Phillipian Commentary: Selling Andover Short

Andover pitches itself as a place of unmatched opportunity for ambitious high school students. Just take a look at the front page of its website, where the school boasts its 300+ courses—including 150 electives—and 60 teams in over 21 sports. Click a few more links, and we see information about the 125+ clubs offered and 5:1 faculty-student ratio, gorgeous image galleries displaying state of the art facilities and equipment, and gushing testimonials from students and faculty alike about the wonderful opportunities that Andover offers. All of these elements come together to paint a picture of an environment dedicated to maximizing someone’s academic, athletic, and general life experiences.

While it’s undeniable that Andover is a rare community with equally rare experiences to offer (our Learning in the World program comes to mind), the problem is that nobody can take advantage of all of these opportunities. Sometimes, it can feel like the school is falsely advertising itself as a kind of utopia where students are able to leverage all of those opportunities.

I became a tour guide this fall, and my experiences opened my eyes to how Andover is perceived by an outsider’s point of view for the first time since I applied to the school. The usual spiel I give to these kids and their parents generally focuses on how much freedom we have to pursue the opportunities that the school offers—a point to which I often get a wide-eyed look of amazement and something along the lines of ‘Wow, there are so many things I want to do here!’ I remember having the same experience on my tour as a prospective student. Even as a newly matriculated Junior, I remember saying that I wanted to take six courses every term I was here, just so I could make the most out of Andover.

After a couple of years at the school, I’ve realized that there just simply isn’t a way to do all of the things that you want to do at Andover. 300+ classes are a lot to choose from, and students end up having to make sacrifices in what courses they take. In many cases, these decisions are influenced by outside factors like advisors, college counselors, and parents who pressure students into taking specific classes.

Taking a look at the numbers can also tell us more about the true amount of opportunities students can take advantage of. Incoming Juniors have, at most, 72 course slots over four years to maximize their Andover experience, most of which will go to required courses. In fact, the recommended course load for 4-year students (4 years of English, science, language, math, and the multitude of graduation requirements) take up 62 of those slots.[a][b] [c]That leaves a measly ten slots to take advantage of the 150+ electives, and that’s assuming the best-case scenario, where a student would be taking six courses a term every term for four years. In my experience, most students usually only take five classes a term, leaving many with only two or three slots by the end of it all. The problem is even worse for new Lowers, Uppers, Seniors, and PGs whose timetables are even more limited. In this light, the sea of classes that Andover pitches are shrunk down to only a handful.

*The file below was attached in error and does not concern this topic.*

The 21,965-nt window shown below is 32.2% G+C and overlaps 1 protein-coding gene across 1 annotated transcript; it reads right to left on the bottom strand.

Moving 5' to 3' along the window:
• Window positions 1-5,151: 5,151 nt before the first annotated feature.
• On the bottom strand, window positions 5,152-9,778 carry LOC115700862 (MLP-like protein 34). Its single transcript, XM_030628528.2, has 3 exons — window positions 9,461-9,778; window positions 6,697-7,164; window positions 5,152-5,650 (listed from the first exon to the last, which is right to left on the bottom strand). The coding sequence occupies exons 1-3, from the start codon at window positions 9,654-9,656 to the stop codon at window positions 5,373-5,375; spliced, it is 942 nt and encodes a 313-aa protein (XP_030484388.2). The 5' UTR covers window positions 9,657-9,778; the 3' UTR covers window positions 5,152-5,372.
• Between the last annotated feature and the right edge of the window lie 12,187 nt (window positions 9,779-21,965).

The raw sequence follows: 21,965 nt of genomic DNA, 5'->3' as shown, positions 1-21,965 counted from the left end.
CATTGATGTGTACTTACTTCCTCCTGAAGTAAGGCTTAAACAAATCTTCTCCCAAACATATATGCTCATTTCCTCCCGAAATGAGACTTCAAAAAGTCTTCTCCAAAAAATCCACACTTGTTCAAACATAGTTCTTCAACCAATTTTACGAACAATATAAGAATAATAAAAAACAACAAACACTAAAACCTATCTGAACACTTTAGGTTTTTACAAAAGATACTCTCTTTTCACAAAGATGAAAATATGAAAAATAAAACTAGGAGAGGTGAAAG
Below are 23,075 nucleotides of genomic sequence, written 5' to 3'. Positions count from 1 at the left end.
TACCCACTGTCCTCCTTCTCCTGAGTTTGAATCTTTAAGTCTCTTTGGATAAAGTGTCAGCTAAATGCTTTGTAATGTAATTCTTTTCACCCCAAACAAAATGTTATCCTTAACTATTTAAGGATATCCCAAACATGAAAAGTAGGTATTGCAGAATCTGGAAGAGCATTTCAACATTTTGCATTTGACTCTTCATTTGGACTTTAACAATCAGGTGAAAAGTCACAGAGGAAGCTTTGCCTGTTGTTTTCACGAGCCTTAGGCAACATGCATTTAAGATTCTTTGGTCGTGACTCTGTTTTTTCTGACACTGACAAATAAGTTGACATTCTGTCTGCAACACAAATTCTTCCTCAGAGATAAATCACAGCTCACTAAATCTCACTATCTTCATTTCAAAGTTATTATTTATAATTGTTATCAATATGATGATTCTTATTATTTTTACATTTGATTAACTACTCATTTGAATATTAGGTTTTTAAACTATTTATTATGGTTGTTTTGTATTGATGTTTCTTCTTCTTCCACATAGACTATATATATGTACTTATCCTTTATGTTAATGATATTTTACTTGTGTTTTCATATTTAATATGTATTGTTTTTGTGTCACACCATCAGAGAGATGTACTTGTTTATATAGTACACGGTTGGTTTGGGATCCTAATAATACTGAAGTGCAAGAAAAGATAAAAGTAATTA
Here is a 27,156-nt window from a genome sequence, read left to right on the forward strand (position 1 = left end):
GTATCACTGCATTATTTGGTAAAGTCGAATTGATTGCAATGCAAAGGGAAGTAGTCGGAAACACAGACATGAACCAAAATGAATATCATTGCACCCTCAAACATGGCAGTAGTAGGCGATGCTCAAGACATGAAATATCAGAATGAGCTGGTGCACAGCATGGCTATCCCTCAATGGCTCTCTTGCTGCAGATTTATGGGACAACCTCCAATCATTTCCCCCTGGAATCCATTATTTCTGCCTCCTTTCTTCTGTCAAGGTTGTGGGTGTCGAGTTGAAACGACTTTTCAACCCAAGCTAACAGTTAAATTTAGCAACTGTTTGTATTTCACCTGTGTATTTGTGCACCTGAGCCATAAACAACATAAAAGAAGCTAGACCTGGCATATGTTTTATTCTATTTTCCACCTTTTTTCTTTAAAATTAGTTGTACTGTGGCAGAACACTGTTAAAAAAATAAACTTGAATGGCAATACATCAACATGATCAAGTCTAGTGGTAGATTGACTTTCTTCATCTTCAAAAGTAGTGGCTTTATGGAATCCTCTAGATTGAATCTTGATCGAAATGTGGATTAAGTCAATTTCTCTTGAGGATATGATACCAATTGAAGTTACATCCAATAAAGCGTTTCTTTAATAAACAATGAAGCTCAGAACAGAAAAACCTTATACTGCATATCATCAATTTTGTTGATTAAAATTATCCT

But classes are only one aspect of the Andover experience. Another big part is the extracurriculars that the school offers. Sports, arts, clubs, and community engagement activities are important and many of my tourees frequently ask about the vast diversity of those programs we have available at our fingertips. Coming in, students seem to have an unrealistic expectation of how many extracurriculars they will be able to balance, but over time, as they realize that they can’t juggle everything, they slowly drop these activities one by one.

A good example of this phenomenon is the dropoff in club attendance from the beginning of the year toward the end. I’m sure you’ve seen it: a club will start off their first couple meetings with a room packed to the brim with people, but as the year gets busier, people slowly stop coming, until suddenly at the end of the year, the club is lucky if they’ve managed to keep even a third of their original pool of members. This is yet another way that the image of limitless opportunity is dismantled by reality.

There are only so many hours in the day, and so many days in the week, and as schedules fill up with more and more work, eventually many of the things that students came in initially wanting to pursue get put on the back burner for things that are required of them. And then the harsh truth reveals itself: no one can do everything that they set out to do once they arrive on campus for the first time. While this can seem like a sad inevitability, it doesn’t have to be as depressing as it sounds. In an environment where time is the most valuable resource, people are forced to find what their true priorities are, which in the long run can lead to an overall more successful and less stressful life.

I think that it’d be hard for Andover to stop boasting about everything that it has going for it and, in a way, it shouldn’t have to—that’s not what I’m asking for, because we do have a crazy amount of classes, electives, clubs, teams, facilities, dedicated faculty, and much more that all come together to create a community with some of the most unique opportunities that many of us will ever be afforded in our lives. However, I do think that it is important to recognize that the image of unlimited experience waiting to be tapped is misleading. Going forward, we should realize that we don’t have all the time in our schedules to do everything we want and that there can only be a limited amount of things that we love to do. If we don’t give it our best shot, we’ll all be selling Andover a little short.